High Stakes in Lilongwe

Alan Schooley: Alumni Profile

By Joe Rada

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Schooley with a local student receiving funds for transportation to school from the Malawi Children's Fund. Photo courtesy of Neal Schooley

Once unsure where to find Malawi on a map, Alan Schooley, M.D., now lives there, making life better for children. The pediatrician, a 1997 UAB School of Medicine graduate, practices at Partners in Hope Medical Clinic in southeast Africa, treating HIV/AIDS patients in a landlocked country slightly smaller than Mississippi.

How did a former chair of pediatrics in New Mexico’s Navajo Nation land in an even more remote and impoverished place? “I’d taken mission trips to Peru and Ecuador, providing pediatric care, and was looking for a hospital in Central America where I could volunteer a few weeks each year,” Schooley says. “I contacted Presbyterian hospitals there and learned that they really needed me in Malawi. I wasn’t entirely sure where that was.”

Changed Views

A month at Nkhoma Hospital in Malawi opened his eyes. “That trip changed my view of poverty and disease,” Schooley says. “The medical needs are immense—lack of staff, lack of equipment, lack of drugs and IV fluids, overwhelming numbers of patients. I watched more children die from malaria, sepsis, and respiratory infections in one month than I had in my whole career. Electrical power goes out, and children die because the oxygen concentrators aren’t running. Roads become impassible during the rainy season, and people die because they can’t access a hospital.”

Schooley cofounded the nonprofit Malawi Children’s Fund to raise money for education and medical supplies. The fund has sent 40 students to school who otherwise would be working on subsistence farms, provided scholarships to four nursing students, paid for training public health officers, improved drinking water, and bought more than $12,000 in medical supplies and lab equipment.

“Education is key to raising people out of poverty,” Schooley says. “Things will improve when children go to school and become engineers, architects, teachers, and health workers—when there’s an educated population that can build a better country.”

Schooley’s own education at UAB, where he got involved in AIDS education and Birmingham Health Care for the Homeless, helped define his goals. “A rural medicine rotation in Greene County showed me how challenges are not divided equally,” he says, “a concept further refined by working in Malawi.”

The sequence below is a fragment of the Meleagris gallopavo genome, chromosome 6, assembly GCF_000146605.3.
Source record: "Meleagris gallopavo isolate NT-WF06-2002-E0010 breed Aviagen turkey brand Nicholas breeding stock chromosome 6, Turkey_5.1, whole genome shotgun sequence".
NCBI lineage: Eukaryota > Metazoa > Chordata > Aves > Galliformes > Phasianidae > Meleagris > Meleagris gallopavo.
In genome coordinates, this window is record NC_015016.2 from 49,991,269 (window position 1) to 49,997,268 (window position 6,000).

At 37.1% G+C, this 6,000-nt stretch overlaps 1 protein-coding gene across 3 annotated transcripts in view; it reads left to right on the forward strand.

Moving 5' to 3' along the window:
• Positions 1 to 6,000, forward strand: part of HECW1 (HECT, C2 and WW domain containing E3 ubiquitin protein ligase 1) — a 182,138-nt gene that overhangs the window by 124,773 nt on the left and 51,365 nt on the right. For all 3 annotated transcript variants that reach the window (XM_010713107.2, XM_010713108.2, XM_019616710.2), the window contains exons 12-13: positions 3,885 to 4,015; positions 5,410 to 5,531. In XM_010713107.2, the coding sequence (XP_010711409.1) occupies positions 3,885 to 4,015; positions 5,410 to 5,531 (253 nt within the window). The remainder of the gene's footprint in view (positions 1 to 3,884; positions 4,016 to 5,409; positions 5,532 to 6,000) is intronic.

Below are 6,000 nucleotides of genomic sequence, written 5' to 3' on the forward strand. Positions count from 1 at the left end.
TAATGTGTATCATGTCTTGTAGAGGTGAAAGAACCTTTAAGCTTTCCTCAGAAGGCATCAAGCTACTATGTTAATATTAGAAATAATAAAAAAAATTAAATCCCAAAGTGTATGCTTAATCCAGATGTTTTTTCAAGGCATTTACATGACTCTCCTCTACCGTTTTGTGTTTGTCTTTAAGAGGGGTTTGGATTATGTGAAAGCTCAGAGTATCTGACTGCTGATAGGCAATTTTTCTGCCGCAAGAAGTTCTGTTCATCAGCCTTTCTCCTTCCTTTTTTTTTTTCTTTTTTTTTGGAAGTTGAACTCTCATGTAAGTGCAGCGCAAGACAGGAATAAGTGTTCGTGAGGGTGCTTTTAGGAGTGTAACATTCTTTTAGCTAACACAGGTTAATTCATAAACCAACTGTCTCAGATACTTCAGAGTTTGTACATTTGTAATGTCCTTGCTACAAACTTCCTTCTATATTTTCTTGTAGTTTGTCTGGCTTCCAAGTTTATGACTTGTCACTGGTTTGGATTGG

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Schooley (second from right in back) and American medical school residents at Partners in Hope. Photo courtesy of Neal Schooley

A Smile and a Thumbs-Up

Missions in 2009 and 2010 convinced him to relocate to Malawi permanently in 2011, joined by his daughter, Lauren; son, Mark; and wife, Kimberly, a lawyer who teaches at the school their children attend in Lilongwe, Malawi’s capital. They’re getting accustomed to the sprawling city with oxen and chickens in the streets, frequent fuel shortages and power outages, occasional political upheavals, a sporadic water supply, and a constant search for groceries.

Schooley says he willingly chooses such conditions in part because of Lauren and Mark, who have experienced the rewards of distributing much-needed supplies bought with money they helped raise. Another reason involves a Malawi case study.

“I admitted a two-month-old I never thought would make it through the night,” Schooley says. “I went home only when I felt I had done all I could. The next morning the child’s mother—she didn’t speak English, and I don’t speak much Chichewa—gave me the biggest smile and a thumbs-up sign. Her daughter had lived. We all need to help others, in our own community or someone else’s. Malawi is where I fit. The stakes are high, and the potential for improving lives is great. The difference between life and death is often very simple: power staying on, enough IV catheters, not running out of ceftriaxone. If I train a clinician to care for an HIV patient, diagnose tuberculosis, or keep a CD4 machine running, I’ve done something worthwhile. That makes up for the stress and frustration of working in such a poor country.”